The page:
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Were Jesus and the Holy Spirit present at creation?


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Philip Kosloski - published on 05/25/24

While Jesus isn't named in the Bible in the book of Genesis, the doctrine of the Trinity teaches that Father, Son and Spirit were all present in the beginning.

When reading the Old Testament, it can be easy to forget that the Holy Trinity is present through all the events of salvation history.

This means that Jesus and the Holy Spirit were present, though not fully revealed to us, in every event mentioned in the Bible.

The Word at creation

St. John begins his gospel by proclaiming that the truth that Jesus was present at creation, referred to as “the Word”:

In the beginning was the Word, and the Word was with God, and the Word was God. He was in the beginning with God; all things were made through him, and without him was not anything made that was made. In him was life, and the life was the light of men. The light shines in the darkness, and the darkness has not overcome it.

John 1:1-5

The Catechism of the Catholic Church affirms that creation was a work of the Holy Trinity, including Jesus:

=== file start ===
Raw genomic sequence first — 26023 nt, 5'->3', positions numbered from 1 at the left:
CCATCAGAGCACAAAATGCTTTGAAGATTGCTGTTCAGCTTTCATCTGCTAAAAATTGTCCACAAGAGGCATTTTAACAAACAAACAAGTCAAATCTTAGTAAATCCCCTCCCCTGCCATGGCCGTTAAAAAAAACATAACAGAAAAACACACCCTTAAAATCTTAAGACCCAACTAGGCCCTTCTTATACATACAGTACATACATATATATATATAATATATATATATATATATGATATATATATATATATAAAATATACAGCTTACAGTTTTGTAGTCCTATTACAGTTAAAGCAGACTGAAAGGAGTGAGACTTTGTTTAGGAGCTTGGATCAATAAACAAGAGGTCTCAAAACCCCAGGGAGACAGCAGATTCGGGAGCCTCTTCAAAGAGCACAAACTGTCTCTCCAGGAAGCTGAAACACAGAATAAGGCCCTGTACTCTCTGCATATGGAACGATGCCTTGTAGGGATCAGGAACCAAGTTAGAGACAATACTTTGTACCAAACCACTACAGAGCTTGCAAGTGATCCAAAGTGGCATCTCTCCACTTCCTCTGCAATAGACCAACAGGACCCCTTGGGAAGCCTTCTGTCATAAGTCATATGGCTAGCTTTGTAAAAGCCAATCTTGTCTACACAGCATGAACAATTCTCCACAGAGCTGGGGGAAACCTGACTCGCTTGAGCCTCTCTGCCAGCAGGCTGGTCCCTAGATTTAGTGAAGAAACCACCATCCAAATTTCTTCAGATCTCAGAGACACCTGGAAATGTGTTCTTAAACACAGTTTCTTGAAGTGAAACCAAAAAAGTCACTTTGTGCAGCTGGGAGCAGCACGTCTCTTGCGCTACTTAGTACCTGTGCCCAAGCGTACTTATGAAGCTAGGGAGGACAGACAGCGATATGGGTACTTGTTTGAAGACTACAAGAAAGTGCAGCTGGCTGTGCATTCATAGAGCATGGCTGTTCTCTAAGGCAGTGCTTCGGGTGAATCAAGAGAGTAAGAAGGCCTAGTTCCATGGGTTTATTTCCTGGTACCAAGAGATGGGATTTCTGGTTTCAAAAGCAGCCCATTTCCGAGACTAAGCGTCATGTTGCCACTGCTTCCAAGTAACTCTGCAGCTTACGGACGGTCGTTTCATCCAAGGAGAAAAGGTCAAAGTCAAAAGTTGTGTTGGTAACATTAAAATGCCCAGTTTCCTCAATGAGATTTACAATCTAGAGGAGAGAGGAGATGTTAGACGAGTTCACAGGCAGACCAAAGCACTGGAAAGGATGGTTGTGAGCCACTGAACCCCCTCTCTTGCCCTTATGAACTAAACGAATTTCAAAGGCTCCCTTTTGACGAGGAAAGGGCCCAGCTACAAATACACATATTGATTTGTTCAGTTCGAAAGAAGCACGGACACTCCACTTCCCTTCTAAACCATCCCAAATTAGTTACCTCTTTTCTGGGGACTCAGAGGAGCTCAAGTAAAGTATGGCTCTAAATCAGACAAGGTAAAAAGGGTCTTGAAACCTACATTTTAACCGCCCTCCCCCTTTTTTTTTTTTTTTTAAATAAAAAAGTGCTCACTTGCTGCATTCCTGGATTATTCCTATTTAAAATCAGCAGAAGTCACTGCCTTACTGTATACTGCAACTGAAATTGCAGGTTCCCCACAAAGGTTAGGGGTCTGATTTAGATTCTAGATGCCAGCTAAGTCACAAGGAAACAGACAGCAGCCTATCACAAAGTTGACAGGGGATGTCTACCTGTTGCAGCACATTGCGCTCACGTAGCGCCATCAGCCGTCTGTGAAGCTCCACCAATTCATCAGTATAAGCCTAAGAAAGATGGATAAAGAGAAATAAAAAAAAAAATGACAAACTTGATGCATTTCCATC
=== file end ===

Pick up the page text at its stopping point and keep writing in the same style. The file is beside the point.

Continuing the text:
The New Testament reveals that God created everything by the eternal Word, his beloved Son. In him “all things were created, in heaven and on earth.. . all things were created through him and for him. He is before all things, and in him all things hold together.”

CCC 291

In the tradition of Eastern Orthodox Christians, it is Jesus who is visually represented in icons of the Creation. It is a helpful reminder that creation was indeed an act of the Trinity.

The Breath of God

The Holy Spirit can be more clearly seen in the book of Genesis, as the Bible begins by stating how the “Spirit of God” hovered over creation:

In the beginning God created the heavens and the earth. The earth was without form and void, and darkness was upon the face of the deep; and the Spirit of God was moving over the face of the waters.

Genesis 1:1-2

The Hebrew word used by the biblical writer wasruah, and Christian theologians have repeatedly pointed to it as the first reference to the Holy Spirit. Lea Sestieri wrote in her article “The Jewish Roots of the Holy Spirit”: “Although in Jewish scripture the Holy Spirit is never presented as a person but rather as a divine power capable of transforming the human being and the world, the fact remains that Christian pneumatological terminology is rooted in that of the Jewish religion.”

She continues, “The term ‘Spirit’ translates the Hebrew word ‘Ruah,’ which in its primary sense means breath, air, wind. Jesus indeed uses the sensory image of the wind to suggest to Nicodemus the transcendent newness of him who is personally God’s breath the divine Spirit’ (CCC 691).”

The Trinity may not be specifically named in the book of Genesis, but it is clear that they are there, present throughout all time and for all eternity.

BibleHoly SpiritJesus Christ
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